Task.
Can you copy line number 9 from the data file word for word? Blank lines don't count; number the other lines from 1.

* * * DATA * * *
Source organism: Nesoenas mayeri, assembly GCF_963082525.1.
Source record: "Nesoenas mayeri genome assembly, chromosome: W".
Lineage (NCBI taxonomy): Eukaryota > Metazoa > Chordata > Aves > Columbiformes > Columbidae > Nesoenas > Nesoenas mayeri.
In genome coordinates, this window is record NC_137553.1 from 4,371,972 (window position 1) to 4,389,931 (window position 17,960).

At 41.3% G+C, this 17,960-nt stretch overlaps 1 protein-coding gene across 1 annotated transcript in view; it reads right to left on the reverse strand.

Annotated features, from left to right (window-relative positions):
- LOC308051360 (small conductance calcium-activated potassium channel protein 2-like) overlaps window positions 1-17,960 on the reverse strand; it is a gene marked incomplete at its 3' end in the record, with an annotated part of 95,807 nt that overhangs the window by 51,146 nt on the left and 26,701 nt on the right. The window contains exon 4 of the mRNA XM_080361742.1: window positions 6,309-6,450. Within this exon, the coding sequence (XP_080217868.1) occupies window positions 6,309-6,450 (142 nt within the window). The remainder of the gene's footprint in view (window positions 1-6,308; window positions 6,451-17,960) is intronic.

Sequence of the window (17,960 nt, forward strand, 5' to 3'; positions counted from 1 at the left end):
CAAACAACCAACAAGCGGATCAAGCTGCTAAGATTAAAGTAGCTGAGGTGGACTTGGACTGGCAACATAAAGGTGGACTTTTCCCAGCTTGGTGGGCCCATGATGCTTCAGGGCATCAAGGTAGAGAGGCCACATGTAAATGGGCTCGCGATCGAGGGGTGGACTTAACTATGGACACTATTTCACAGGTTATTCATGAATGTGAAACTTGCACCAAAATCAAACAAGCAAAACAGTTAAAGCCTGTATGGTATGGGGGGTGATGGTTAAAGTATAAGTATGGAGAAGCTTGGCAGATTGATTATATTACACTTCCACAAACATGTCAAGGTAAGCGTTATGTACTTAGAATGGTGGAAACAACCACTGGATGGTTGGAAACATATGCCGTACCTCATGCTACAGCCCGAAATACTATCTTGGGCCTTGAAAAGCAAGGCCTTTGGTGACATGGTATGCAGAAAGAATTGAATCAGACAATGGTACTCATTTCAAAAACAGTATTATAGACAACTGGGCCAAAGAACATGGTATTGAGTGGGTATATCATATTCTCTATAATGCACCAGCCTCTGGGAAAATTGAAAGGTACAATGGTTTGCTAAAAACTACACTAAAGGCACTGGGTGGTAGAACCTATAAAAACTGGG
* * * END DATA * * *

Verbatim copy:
CAAACAACCAACAAGCGGATCAAGCTGCTAAGATTAAAGTAGCTGAGGTGGACTTGGACTGGCAACATAAAGGTGGACTTTTCCCAGCTTGGTGGGCCCATGATGCTTCAGGGCATCAAGGTAGAGAGGCCACATGTAAATGGGCTCGCGATCGAGGGGTGGACTTAACTATGGACACTATTTCACAGGTTATTCATGAATGTGAAACTTGCACCAAAATCAAACAAGCAAAACAGTTAAAGCCTGTATGGTATGGGGGGTGATGGTTAAAGTATAAGTATGGAGAAGCTTGGCAGATTGATTATATTACACTTCCACAAACATGTCAAGGTAAGCGTTATGTACTTAGAATGGTGGAAACAACCACTGGATGGTTGGAAACATATGCCGTACCTCATGCTACAGCCCGAAATACTATCTTGGGCCTTGAAAAGCAAGGCCTTTGGTGACATGGTATGCAGAAAGAATTGAATCAGACAATGGTACTCATTTCAAAAACAGTATTATAGACAACTGGGCCAAAGAACATGGTATTGAGTGGGTATATCATATTCTCTATAATGCACCAGCCTCTGGGAAAATTGAAAGGTACAATGGTTTGCTAAAAACTACACTAAAGGCACTGGGTGGTAGAACCTATAAAAACTGGG